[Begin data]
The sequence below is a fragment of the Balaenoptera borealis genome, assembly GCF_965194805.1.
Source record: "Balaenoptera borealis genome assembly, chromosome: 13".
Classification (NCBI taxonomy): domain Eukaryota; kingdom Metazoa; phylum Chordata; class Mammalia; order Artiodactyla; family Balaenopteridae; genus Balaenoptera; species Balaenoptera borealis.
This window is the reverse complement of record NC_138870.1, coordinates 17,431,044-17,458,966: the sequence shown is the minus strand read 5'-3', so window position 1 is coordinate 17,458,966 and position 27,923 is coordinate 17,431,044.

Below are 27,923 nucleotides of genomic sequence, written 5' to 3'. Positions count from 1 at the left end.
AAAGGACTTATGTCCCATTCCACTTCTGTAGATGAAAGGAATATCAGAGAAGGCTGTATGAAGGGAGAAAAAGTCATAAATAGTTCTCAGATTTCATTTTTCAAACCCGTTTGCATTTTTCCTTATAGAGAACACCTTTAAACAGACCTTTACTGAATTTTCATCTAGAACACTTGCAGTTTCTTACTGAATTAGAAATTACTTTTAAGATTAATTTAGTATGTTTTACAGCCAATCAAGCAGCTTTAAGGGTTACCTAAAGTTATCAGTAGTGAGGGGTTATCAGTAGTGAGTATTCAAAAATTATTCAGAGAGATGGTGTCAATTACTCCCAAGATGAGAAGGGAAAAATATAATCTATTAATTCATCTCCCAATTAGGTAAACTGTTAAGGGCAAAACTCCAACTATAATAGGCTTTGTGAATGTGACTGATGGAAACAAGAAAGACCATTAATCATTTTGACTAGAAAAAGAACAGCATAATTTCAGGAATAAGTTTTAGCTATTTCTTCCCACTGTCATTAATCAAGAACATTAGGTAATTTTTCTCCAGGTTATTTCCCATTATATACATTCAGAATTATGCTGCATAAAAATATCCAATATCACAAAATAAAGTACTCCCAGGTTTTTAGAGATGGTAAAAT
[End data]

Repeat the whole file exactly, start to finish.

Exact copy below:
The sequence below is a fragment of the Balaenoptera borealis genome, assembly GCF_965194805.1.
Source record: "Balaenoptera borealis genome assembly, chromosome: 13".
Classification (NCBI taxonomy): domain Eukaryota; kingdom Metazoa; phylum Chordata; class Mammalia; order Artiodactyla; family Balaenopteridae; genus Balaenoptera; species Balaenoptera borealis.
This window is the reverse complement of record NC_138870.1, coordinates 17,431,044-17,458,966: the sequence shown is the minus strand read 5'-3', so window position 1 is coordinate 17,458,966 and position 27,923 is coordinate 17,431,044.

Below are 27,923 nucleotides of genomic sequence, written 5' to 3'. Positions count from 1 at the left end.
AAAGGACTTATGTCCCATTCCACTTCTGTAGATGAAAGGAATATCAGAGAAGGCTGTATGAAGGGAGAAAAAGTCATAAATAGTTCTCAGATTTCATTTTTCAAACCCGTTTGCATTTTTCCTTATAGAGAACACCTTTAAACAGACCTTTACTGAATTTTCATCTAGAACACTTGCAGTTTCTTACTGAATTAGAAATTACTTTTAAGATTAATTTAGTATGTTTTACAGCCAATCAAGCAGCTTTAAGGGTTACCTAAAGTTATCAGTAGTGAGGGGTTATCAGTAGTGAGTATTCAAAAATTATTCAGAGAGATGGTGTCAATTACTCCCAAGATGAGAAGGGAAAAATATAATCTATTAATTCATCTCCCAATTAGGTAAACTGTTAAGGGCAAAACTCCAACTATAATAGGCTTTGTGAATGTGACTGATGGAAACAAGAAAGACCATTAATCATTTTGACTAGAAAAAGAACAGCATAATTTCAGGAATAAGTTTTAGCTATTTCTTCCCACTGTCATTAATCAAGAACATTAGGTAATTTTTCTCCAGGTTATTTCCCATTATATACATTCAGAATTATGCTGCATAAAAATATCCAATATCACAAAATAAAGTACTCCCAGGTTTTTAGAGATGGTAAAAT